I think that relates alot to school now, and more emphasis should be placed on teaching students how to think and problem solve, find and interpret, critically analyse information rather than just teaching enough facts to get through the HSC.

    http://www.shortcomp.edublogs.org

  2. An interesting post yet again Chris, although I think it is a little simplistic. I do agree that you do need to know how to learn, however, you first need to have a solid foundation. To be able to function in society, you need at least a basic understanding of literacy and numeracy. I would see the literacy component as being crucial in enabling students to learn.

  3. Mark. I don’t disagree with you at all. We absolutely MUST have a good grasp of literacy and numeracy in order to function in society. To continue the aircraft analogy though, a pilot would need a good grasp of aerodynamics, instrument reading, and general piloting skill in order to function effectively as a pilot. On this I think we agree.

    My point was that, once you have a strong understanding of the essential elements required to function – be they literacy or aerodynamics – then when things change suddenly you need to know how to reapply those elements in new situations. The ability to “learn, unlearn and relearn” as Alvin Toffler would say. When the wings fall off an aircraft, the laws of aerodynamics still apply but the controls don’t respond the way they always did… in this situation a pilot had better be able to unlearn the old ways the aircraft responded to the controls and relearn some new ways pretty darn quick!

    Likewise, I doubt anyone would argue with you that literacy and numeracy are foundational to being able to function. But when the culture shifts dramatically, whether that’s because of technology, politics, economics or something else, and suddenly things are not working for us the way they always worked, then we better be real good at unlearning the things that have always served us well and relearning new things that will serve us well in this new environment.

    Being “literate” is important, but what does that even mean these days? Is being able to read a book enough to be considered literate? What about visual literacy? Cinematic literacy? Hypertextual literacy? Online literacy? These are absolutely different literacies than what existed as “literacy” when I went to school, but the ability to “be literate” in these new mediums is critical to being able to function effectively. If we were to only consider literacy as the way it was understood when we were at school, then as society changes – as the wings fall off – we may not know how to respond in an appropriate way to these new situations.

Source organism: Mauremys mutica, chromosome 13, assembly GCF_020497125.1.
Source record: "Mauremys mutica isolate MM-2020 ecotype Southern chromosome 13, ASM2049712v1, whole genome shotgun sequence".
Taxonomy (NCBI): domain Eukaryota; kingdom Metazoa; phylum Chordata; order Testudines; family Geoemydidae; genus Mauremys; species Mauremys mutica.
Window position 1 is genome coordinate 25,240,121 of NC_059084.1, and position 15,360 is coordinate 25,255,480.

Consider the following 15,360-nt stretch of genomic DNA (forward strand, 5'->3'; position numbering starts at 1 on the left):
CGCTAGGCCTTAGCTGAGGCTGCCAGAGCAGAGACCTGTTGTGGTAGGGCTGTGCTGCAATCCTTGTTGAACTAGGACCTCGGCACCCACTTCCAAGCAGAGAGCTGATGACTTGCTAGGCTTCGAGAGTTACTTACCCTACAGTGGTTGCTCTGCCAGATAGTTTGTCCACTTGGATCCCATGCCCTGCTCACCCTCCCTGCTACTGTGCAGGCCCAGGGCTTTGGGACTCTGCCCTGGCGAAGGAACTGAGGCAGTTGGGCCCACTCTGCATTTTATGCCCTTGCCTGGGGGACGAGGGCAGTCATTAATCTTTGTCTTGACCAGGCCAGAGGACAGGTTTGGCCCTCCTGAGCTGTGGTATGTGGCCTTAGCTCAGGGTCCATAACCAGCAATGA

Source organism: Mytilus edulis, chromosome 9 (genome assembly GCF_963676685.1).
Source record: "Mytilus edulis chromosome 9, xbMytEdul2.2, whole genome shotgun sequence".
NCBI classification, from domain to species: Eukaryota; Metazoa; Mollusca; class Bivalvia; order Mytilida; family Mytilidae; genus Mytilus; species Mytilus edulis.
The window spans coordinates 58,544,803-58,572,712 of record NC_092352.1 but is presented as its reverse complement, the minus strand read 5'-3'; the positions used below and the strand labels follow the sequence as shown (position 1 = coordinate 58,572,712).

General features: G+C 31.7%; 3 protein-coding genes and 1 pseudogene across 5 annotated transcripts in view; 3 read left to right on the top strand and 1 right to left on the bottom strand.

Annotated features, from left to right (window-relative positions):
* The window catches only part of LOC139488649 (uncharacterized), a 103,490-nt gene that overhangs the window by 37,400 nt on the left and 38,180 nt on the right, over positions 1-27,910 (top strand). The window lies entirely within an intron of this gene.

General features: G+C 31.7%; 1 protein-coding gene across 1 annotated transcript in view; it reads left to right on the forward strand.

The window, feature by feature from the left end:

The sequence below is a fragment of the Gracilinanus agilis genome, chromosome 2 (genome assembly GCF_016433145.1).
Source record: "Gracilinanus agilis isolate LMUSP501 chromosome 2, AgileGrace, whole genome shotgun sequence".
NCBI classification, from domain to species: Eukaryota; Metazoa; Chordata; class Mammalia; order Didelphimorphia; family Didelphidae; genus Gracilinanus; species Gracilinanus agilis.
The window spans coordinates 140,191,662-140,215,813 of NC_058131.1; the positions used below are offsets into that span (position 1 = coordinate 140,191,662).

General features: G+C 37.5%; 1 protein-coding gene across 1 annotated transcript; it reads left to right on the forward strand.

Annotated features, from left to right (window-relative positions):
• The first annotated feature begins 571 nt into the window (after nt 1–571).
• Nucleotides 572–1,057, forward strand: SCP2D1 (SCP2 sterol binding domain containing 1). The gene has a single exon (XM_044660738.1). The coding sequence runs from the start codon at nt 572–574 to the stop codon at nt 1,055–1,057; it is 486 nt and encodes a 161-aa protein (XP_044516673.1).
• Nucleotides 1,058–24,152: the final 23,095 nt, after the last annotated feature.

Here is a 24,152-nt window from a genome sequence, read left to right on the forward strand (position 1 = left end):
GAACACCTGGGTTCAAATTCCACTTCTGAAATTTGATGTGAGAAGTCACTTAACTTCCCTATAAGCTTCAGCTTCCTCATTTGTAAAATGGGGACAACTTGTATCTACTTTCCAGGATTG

Thanks for the comment.

  4. Chris

    Caught your keynote at ULEARN and thought your sentiments were right on.

    However I’d like to say that research (of validated material) is a key part of learning. If the basis of our knowledge is founded on false facts or manufactured truths then the story of learning does not end well.

    I wouldn’t be embarrassed either by learning that this video is not of an actual pilot flying a single winged plane. The video was designed to fool, deceive and provoke debate by a clever team that get paid to make propoganda. It clearly worked and I have now relayed to the creators how it was used at ULEARN.

    http://www.youtube.com//watch?v=naSZBdJoEbM

    1. Hey Brian,

      Yep, I originally wrote this post before I had seen that article and agree that, in hindsight, it may be a hoax. I even added that note in a PS at the end of the post a while ago.

      That said, I still show the video in presentations sometimes because I feel that the point it makes about learning, unlearning and relearning is still just as valid. I have seen numerous videos of one winged model airplanes being landed, so it seems like it’s still technically possible to do it, and the idea that the controls are all suddenly messed up and require a relearning of how to fly I think still makes the point I was trying to make.
      Thanks for your feedback though! Cheers.

That's all well and good, but what do YOU think?